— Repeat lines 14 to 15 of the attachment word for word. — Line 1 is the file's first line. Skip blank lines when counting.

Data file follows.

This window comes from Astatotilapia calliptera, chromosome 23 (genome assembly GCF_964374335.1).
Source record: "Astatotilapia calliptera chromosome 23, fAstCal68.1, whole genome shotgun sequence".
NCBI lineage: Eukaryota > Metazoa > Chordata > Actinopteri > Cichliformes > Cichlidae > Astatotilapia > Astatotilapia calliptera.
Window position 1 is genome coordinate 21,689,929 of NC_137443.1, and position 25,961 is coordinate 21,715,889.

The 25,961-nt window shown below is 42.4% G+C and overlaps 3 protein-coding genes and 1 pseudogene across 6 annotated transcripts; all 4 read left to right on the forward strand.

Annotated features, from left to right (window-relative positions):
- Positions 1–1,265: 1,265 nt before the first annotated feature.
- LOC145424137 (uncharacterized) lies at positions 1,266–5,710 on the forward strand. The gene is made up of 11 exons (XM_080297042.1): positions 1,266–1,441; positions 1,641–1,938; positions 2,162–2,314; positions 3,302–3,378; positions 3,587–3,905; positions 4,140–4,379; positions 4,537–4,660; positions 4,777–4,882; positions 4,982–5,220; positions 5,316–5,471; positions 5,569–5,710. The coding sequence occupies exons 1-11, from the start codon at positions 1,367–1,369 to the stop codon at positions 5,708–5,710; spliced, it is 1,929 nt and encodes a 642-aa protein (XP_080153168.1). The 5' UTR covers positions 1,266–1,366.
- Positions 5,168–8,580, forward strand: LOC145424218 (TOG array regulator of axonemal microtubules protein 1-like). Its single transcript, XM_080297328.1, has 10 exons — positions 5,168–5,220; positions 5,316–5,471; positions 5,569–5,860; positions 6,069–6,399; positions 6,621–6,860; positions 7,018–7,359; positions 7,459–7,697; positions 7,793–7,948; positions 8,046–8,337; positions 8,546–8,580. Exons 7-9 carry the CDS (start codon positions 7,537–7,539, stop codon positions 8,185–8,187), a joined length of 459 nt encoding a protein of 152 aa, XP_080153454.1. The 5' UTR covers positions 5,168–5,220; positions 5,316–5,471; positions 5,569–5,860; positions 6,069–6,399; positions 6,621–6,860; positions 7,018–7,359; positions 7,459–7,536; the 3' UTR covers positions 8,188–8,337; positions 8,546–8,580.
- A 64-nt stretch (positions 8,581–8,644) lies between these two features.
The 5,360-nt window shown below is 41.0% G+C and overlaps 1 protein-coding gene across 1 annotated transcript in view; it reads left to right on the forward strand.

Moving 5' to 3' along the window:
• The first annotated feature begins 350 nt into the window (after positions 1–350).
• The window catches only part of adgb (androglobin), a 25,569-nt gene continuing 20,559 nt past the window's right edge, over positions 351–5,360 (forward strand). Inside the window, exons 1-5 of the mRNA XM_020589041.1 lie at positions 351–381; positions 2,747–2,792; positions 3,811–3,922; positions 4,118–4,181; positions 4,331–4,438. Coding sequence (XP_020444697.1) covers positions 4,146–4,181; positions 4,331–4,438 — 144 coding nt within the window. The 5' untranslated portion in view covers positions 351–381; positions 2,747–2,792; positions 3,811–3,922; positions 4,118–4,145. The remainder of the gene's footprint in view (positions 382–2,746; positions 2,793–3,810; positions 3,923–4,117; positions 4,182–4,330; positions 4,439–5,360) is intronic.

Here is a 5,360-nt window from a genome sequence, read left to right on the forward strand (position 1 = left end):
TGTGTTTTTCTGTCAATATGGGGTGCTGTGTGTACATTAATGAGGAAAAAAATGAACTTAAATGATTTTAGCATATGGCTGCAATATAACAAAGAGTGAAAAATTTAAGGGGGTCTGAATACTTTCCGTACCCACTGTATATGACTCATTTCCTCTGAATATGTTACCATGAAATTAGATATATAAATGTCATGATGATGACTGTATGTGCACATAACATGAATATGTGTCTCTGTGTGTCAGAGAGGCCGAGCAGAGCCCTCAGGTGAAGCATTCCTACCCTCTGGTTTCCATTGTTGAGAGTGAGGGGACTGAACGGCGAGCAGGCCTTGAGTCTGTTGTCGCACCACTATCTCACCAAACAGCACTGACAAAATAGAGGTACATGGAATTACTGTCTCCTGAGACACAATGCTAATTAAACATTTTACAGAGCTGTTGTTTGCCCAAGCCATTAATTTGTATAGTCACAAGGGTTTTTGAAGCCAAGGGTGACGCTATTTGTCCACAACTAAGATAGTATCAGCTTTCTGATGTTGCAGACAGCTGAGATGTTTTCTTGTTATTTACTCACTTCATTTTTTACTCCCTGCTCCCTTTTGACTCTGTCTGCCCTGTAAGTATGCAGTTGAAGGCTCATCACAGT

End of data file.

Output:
• The window catches only part of adgb (androglobin), a 25,569-nt gene continuing 20,559 nt past the window's right edge, over positions 351–5,360 (forward strand). Inside the window, exons 1-5 of the mRNA XM_020589041.1 lie at positions 351–381; positions 2,747–2,792; positions 3,811–3,922; positions 4,118–4,181; positions 4,331–4,438. Coding sequence (XP_020444697.1) covers positions 4,146–4,181; positions 4,331–4,438 — 144 coding nt within the window. The 5' untranslated portion in view covers positions 351–381; positions 2,747–2,792; positions 3,811–3,922; positions 4,118–4,145. The remainder of the gene's footprint in view (positions 382–2,746; positions 2,793–3,810; positions 3,923–4,117; positions 4,182–4,330; positions 4,439–5,360) is intronic.

Here is a 5,360-nt window from a genome sequence, read left to right on the forward strand (position 1 = left end):